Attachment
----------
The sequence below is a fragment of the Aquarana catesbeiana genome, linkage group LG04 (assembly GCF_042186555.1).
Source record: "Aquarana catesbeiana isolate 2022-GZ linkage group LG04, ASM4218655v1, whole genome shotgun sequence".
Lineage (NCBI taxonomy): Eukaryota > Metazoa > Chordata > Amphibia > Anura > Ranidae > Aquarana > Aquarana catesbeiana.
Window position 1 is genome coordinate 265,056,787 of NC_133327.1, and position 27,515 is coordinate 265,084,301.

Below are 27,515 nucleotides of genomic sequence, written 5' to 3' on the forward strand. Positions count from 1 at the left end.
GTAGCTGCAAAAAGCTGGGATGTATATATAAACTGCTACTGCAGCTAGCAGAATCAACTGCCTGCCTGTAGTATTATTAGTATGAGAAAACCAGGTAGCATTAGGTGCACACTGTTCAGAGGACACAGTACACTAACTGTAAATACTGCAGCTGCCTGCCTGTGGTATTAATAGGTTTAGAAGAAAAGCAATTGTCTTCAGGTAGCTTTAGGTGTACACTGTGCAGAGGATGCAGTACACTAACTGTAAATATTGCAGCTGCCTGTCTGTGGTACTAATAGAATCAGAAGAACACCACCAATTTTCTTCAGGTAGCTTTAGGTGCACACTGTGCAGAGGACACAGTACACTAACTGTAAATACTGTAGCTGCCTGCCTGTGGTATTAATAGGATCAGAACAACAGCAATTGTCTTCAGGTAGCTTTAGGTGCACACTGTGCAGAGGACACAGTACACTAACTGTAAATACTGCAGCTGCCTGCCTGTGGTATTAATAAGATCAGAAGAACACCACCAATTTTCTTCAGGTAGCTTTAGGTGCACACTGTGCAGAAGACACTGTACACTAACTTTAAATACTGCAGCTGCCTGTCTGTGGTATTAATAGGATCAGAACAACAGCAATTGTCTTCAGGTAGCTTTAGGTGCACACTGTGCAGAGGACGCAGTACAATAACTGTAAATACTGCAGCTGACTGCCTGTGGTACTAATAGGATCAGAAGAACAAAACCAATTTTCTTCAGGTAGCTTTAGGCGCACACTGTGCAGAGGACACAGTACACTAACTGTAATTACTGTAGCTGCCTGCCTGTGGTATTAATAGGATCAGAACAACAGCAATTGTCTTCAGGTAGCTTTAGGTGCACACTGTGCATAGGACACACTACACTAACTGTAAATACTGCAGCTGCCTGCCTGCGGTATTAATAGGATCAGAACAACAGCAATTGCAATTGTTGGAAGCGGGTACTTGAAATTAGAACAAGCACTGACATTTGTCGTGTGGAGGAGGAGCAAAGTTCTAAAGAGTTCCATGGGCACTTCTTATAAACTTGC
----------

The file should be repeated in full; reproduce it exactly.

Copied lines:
The sequence below is a fragment of the Aquarana catesbeiana genome, linkage group LG04 (assembly GCF_042186555.1).
Source record: "Aquarana catesbeiana isolate 2022-GZ linkage group LG04, ASM4218655v1, whole genome shotgun sequence".
Lineage (NCBI taxonomy): Eukaryota > Metazoa > Chordata > Amphibia > Anura > Ranidae > Aquarana > Aquarana catesbeiana.
Window position 1 is genome coordinate 265,056,787 of NC_133327.1, and position 27,515 is coordinate 265,084,301.

Below are 27,515 nucleotides of genomic sequence, written 5' to 3' on the forward strand. Positions count from 1 at the left end.
GTAGCTGCAAAAAGCTGGGATGTATATATAAACTGCTACTGCAGCTAGCAGAATCAACTGCCTGCCTGTAGTATTATTAGTATGAGAAAACCAGGTAGCATTAGGTGCACACTGTTCAGAGGACACAGTACACTAACTGTAAATACTGCAGCTGCCTGCCTGTGGTATTAATAGGTTTAGAAGAAAAGCAATTGTCTTCAGGTAGCTTTAGGTGTACACTGTGCAGAGGATGCAGTACACTAACTGTAAATATTGCAGCTGCCTGTCTGTGGTACTAATAGAATCAGAAGAACACCACCAATTTTCTTCAGGTAGCTTTAGGTGCACACTGTGCAGAGGACACAGTACACTAACTGTAAATACTGTAGCTGCCTGCCTGTGGTATTAATAGGATCAGAACAACAGCAATTGTCTTCAGGTAGCTTTAGGTGCACACTGTGCAGAGGACACAGTACACTAACTGTAAATACTGCAGCTGCCTGCCTGTGGTATTAATAAGATCAGAAGAACACCACCAATTTTCTTCAGGTAGCTTTAGGTGCACACTGTGCAGAAGACACTGTACACTAACTTTAAATACTGCAGCTGCCTGTCTGTGGTATTAATAGGATCAGAACAACAGCAATTGTCTTCAGGTAGCTTTAGGTGCACACTGTGCAGAGGACGCAGTACAATAACTGTAAATACTGCAGCTGACTGCCTGTGGTACTAATAGGATCAGAAGAACAAAACCAATTTTCTTCAGGTAGCTTTAGGCGCACACTGTGCAGAGGACACAGTACACTAACTGTAATTACTGTAGCTGCCTGCCTGTGGTATTAATAGGATCAGAACAACAGCAATTGTCTTCAGGTAGCTTTAGGTGCACACTGTGCATAGGACACACTACACTAACTGTAAATACTGCAGCTGCCTGCCTGCGGTATTAATAGGATCAGAACAACAGCAATTGCAATTGTTGGAAGCGGGTACTTGAAATTAGAACAAGCACTGACATTTGTCGTGTGGAGGAGGAGCAAAGTTCTAAAGAGTTCCATGGGCACTTCTTATAAACTTGC